Plants of the Week: January 11

Plants of the Week: January 11

Ilex pedunculosa (3) JWCBill Frederick ’48 recently toured the numerous hollies planted throughout the Scott Arboretum. Bill, Chuck Hinkle, Garden Supervisor, and I agreed in our appreciation of Ilex pedunculosa. The longstalk holly is unique in that the ¼” fruits are borne on 1” to 2” long stalks. Plus, the entire, lustrous dark green leaves have no spines! Interestingly, male plants generally have darker, more dramatic foliage, especially in the winter months, compared to female plants. Photo credit: J. Coceano

Chionanthus retusus fruit in December (2) JWC

Chionanthus is, in my opinion, an underutilized shrub. Even in winter, this specimen of Chionanthus retusus provides interest with its blueberry colored drupes. Michael Dirr calls Chinese frinegtree “one of the most beautiful large shrubs or small trees for North American gardens.” Native Chionanthus virginicus is equally as adaptable as its cousin and makes an ideal naturalizing shrub. Photo credit: J. Coceano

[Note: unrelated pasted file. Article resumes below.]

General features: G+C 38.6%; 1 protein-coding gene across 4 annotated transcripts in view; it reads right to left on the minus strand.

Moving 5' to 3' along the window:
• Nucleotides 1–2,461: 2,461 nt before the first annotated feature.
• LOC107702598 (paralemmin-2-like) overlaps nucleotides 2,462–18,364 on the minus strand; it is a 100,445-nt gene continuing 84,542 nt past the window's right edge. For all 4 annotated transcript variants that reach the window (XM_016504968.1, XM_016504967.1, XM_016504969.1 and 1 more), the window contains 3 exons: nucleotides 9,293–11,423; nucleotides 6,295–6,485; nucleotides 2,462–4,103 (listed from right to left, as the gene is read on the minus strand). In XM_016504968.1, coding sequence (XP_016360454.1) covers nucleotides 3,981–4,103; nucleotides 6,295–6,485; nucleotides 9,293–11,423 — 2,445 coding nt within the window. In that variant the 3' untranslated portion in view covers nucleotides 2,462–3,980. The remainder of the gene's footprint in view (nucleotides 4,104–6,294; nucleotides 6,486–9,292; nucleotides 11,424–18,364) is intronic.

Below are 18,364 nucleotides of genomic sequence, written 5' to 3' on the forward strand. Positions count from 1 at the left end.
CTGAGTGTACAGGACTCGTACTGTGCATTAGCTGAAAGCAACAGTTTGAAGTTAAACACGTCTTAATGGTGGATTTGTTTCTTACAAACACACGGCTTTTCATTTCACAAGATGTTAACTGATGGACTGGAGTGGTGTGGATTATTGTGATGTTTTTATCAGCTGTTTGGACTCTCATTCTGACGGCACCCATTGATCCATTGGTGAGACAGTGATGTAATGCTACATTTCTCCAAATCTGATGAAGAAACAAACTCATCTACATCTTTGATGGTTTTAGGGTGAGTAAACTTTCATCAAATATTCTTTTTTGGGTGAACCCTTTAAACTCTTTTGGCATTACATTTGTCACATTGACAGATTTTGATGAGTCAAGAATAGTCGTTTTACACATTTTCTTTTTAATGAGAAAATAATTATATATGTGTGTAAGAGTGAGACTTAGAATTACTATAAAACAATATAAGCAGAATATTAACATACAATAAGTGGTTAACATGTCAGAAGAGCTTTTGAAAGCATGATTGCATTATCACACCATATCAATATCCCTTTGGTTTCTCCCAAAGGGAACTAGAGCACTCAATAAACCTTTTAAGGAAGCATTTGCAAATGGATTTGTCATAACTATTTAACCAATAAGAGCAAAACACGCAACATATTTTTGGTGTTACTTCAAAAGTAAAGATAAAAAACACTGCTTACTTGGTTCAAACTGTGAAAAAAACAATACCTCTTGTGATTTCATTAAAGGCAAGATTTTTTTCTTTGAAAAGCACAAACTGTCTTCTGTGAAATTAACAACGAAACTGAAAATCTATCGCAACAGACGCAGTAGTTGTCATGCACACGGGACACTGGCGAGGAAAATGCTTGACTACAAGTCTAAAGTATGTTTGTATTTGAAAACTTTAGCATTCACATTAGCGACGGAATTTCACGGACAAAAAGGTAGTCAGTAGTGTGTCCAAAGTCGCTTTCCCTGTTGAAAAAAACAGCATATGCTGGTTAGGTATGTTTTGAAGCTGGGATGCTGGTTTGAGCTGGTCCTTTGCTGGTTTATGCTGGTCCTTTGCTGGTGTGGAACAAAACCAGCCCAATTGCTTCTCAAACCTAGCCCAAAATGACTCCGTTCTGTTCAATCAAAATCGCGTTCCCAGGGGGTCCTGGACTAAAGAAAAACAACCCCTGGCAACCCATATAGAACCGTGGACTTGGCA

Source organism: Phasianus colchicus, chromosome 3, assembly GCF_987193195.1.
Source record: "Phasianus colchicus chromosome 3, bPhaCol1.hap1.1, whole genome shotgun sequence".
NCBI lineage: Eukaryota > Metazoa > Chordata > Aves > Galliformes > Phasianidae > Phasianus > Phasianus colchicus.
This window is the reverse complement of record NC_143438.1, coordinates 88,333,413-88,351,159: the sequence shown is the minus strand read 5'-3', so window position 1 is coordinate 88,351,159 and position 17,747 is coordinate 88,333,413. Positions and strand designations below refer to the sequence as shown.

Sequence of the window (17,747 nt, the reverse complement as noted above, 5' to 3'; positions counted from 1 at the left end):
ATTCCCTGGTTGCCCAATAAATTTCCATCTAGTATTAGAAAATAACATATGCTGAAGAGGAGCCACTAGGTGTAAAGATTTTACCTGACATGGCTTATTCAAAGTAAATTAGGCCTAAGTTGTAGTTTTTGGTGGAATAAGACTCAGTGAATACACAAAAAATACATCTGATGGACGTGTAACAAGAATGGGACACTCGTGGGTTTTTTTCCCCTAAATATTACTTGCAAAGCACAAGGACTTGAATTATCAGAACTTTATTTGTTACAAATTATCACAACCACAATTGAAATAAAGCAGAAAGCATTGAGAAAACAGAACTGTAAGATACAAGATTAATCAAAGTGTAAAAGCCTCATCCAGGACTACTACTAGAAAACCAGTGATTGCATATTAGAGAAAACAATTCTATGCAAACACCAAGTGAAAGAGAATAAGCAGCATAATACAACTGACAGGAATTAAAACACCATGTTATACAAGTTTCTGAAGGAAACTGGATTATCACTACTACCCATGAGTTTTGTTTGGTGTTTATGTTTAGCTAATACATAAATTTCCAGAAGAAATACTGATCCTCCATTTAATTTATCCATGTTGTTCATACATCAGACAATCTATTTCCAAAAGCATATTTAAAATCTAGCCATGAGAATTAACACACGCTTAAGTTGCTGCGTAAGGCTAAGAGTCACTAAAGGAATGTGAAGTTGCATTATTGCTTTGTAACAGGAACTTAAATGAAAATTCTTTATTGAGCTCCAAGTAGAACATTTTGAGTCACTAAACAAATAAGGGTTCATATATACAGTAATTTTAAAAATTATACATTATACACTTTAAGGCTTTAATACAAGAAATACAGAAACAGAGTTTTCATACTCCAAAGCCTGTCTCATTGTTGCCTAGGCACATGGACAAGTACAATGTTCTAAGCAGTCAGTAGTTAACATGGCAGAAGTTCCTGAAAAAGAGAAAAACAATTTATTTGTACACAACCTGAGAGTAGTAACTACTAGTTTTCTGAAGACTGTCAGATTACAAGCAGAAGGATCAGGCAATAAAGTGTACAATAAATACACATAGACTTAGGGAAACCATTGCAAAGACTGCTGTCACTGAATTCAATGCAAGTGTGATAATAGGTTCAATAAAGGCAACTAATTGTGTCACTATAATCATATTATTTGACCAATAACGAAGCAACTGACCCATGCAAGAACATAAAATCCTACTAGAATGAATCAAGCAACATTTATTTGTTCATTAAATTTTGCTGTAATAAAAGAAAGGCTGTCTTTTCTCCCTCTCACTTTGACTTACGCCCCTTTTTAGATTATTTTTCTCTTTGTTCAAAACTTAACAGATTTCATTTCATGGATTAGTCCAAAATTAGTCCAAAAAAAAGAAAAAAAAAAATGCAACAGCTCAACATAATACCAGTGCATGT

Salix'Flame' Nason Garden (3) JWC

A grouping of Salix ‘Flame’ adds colorful verticality in the John W. Nason Garden. The orangey-red winter bark is subtly shaded with hints of yellow, providing warmth to an otherwise cold winter garden. The branches curl upward and inwards with good form and are usually about 4’ to 6’ tall. Regular pruning encourages new, colorful growth. No one is quite sure what species this is, but many agree ‘Flame’ is likely a selected form of a native Salix. Willows are fantastic for wildlife, providing cover and shelter for birds and small mammals. Plant against a building or near evergreens to maximum the visual effect. Photo credit: J. Coceano

Josh Coceano
jcocean1@swarthmore.edu
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